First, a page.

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Debates Outside the Dichotomy

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We need to chart another axis. Americans are facing a conflict between authoritarians and counter-authoritarians, on both sides of the left-versus-right political spectrum. That conflict is usually obscured by the tiresome nature of politics that are trapped in a false dichotomy, a dichotomy that forces discussion into precisely two boxes. We have some signs of hope, though, as a (very) few politicians insist on changing the terms of the debate. And that makes a few of the usual suspects pretty unhappy.

Take Jennifer Rubin—please. Last week, Sen. Rand Paul (R-KY) spoke at U.C. Berkeley at the student-run Berkeley Forum, drawing a standing ovation for his attack on the domestic surveillance of the Bush-Obama administrative synthesis. The speech and its setting drew most of its favorable reviews from the right, including Internet stalwarts like Glenn Beck and Breitbart.

So Washington Post blogger Jennifer Rubin, stepped into the breach, mouth foaming, to defend something she insisted on describing as “the NSA surveillance program.” (Didn’t know there was just one, did you?)

Sen. Paul, Rubin declared, “is so paranoid about non-existing abuse in the program, which has been defended by Democrats, Republicans and an independent review board, that he ‘[doesn’t] care if there’s never been any evidence of abuse with the N.S.A., they should not be collecting the data.’” She goes on, “This sort of ideological attachment to anti-defense measures harkens back to his father’s mindset, in which valuable institutions (e.g. the Federal Reserve) and objectives (e.g. securing the border) become fodder for conspiracy theories.”

Almost as soon as Rubin had declared that everyone everywhere absolutely and unconditionally supports the NSA’s (apparently singular) program of electronic surveillance, in its entirety, the White House announced preparations on Tuesday to eliminate an entire area of bulk data collection by the NSA. So apparently it was a paranoid conspiracy theory to believe on March 19 what the executive branch would announce on March 24. Everyone is completely in favor of all NSA surveillance, except the administration that’s allowing it, which is maybe going to stop doing some of it now. Take off that tinfoil hat, you, and come help us dismantle these mainframes!

Better yet, Rubin called for help from John Bolton, the eternally belligerent veteran of the Bush administration, who carefully misconstrued Paul’s comments so he could find them outrageous. In his comments at Berkeley, Paul referred to “the abuses of domestic spying” in the not-too-distant American past: “Martin Luther King was spied upon, civil rights leaders were spied upon, Muhammad Ali was spied upon, antiwar protesters were spied upon,” he said. This is true, and the pattern of political surveillance continues today. Mustache presumably quivering, though, Bolton declared that Paul was trying to make current NSA domestic surveillance a racial issue. “What race has to do with espionage is beyond me,” Rubin quoted him as saying. If I were John Bolton, I’d have trouble saying things like that without laughing at myself.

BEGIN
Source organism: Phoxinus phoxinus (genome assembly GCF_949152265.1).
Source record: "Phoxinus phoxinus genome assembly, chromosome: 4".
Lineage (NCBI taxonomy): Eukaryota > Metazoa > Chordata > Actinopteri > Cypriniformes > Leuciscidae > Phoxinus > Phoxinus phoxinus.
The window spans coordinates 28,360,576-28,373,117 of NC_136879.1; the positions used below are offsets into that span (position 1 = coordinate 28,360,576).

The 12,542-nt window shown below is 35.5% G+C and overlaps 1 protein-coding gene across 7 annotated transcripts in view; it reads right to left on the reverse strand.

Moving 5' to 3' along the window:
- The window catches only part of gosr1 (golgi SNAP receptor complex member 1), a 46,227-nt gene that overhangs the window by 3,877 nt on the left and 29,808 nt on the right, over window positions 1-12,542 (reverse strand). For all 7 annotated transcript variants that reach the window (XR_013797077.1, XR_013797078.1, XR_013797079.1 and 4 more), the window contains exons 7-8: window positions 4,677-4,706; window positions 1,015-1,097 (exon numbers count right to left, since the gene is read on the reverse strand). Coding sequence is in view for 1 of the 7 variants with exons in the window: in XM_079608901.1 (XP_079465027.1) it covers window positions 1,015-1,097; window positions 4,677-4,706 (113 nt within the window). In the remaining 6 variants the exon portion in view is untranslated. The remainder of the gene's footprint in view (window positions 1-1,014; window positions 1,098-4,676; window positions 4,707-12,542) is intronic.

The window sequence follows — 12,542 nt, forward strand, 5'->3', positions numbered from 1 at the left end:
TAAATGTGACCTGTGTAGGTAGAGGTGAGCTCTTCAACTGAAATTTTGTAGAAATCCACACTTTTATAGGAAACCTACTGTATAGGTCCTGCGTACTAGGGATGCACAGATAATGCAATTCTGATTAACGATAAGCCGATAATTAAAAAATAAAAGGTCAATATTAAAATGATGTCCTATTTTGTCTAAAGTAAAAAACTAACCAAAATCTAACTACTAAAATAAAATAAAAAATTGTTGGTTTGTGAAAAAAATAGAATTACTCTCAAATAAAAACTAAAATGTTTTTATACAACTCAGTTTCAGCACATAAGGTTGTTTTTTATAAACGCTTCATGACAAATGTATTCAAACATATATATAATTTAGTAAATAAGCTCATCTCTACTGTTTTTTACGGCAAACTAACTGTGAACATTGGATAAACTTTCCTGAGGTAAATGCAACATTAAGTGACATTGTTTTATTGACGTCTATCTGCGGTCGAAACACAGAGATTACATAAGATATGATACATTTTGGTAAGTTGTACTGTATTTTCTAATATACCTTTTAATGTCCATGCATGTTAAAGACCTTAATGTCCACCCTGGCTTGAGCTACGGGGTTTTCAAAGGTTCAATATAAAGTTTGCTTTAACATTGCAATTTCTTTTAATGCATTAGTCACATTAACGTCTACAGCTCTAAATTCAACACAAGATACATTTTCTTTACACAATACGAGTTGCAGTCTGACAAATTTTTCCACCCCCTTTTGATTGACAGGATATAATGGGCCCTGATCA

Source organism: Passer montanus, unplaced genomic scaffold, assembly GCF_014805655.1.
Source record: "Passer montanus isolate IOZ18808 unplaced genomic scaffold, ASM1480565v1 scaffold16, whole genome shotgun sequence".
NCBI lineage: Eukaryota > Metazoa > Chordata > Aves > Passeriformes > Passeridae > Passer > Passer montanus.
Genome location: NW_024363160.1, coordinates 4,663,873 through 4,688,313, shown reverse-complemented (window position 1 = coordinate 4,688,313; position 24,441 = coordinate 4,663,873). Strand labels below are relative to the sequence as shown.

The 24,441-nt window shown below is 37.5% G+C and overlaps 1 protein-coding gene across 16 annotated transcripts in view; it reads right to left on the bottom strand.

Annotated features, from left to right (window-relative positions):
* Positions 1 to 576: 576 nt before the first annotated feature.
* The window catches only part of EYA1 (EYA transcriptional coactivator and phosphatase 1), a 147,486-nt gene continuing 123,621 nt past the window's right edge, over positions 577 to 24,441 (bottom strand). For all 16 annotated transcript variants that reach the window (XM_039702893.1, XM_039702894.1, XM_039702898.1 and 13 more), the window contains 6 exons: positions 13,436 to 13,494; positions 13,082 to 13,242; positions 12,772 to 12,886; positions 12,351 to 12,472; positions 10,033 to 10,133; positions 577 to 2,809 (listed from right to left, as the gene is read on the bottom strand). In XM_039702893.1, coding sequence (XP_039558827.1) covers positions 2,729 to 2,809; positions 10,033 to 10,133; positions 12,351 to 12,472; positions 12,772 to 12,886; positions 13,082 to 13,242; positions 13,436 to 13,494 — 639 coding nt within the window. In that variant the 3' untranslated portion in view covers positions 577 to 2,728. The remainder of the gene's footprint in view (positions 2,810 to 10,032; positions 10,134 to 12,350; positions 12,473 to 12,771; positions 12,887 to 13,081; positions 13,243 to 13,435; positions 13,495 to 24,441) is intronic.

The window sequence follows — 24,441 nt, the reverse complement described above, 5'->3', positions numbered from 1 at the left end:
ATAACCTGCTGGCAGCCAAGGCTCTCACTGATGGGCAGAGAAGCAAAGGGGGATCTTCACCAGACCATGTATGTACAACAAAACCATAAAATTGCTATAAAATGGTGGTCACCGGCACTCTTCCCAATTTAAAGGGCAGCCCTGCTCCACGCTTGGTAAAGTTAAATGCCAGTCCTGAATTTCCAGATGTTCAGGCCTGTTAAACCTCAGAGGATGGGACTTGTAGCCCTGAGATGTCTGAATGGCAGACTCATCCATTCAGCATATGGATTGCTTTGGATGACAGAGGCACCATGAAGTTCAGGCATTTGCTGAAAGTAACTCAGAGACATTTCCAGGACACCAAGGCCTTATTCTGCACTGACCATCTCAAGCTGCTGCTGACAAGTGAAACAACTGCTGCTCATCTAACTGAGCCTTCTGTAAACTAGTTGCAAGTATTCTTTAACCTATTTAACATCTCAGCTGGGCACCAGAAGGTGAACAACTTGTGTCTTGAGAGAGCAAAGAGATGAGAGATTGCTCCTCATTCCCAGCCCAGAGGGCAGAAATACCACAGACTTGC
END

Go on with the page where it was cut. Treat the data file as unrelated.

Rubin is enraged because her worldview is being shoved back into the corner. Politics works. More than five years into his terms as president, Barack Obama has suddenly discovered that some of the domestic surveillance the executive branch has been doing throughout his presidency is inappropriate. Would this be happening if Rand Paul weren’t demonstrating the political potency of the issue in Republican-hostile forums? The answer seems to me to be contained in the question.

Opposition, expressed with confidence and persistence, causes debate and, potentially, change. Let’s have more of it. Let’s have Elizabeth Warren addressing students at Hillsdale, Bernie Sanders at Liberty, Lindsey Graham at . . . well, anywhere where people aren’t out of their minds.

A free exchange of ideas between people who don’t usually even talk to each other? Jennifer Rubin isn’t going to like that at all.

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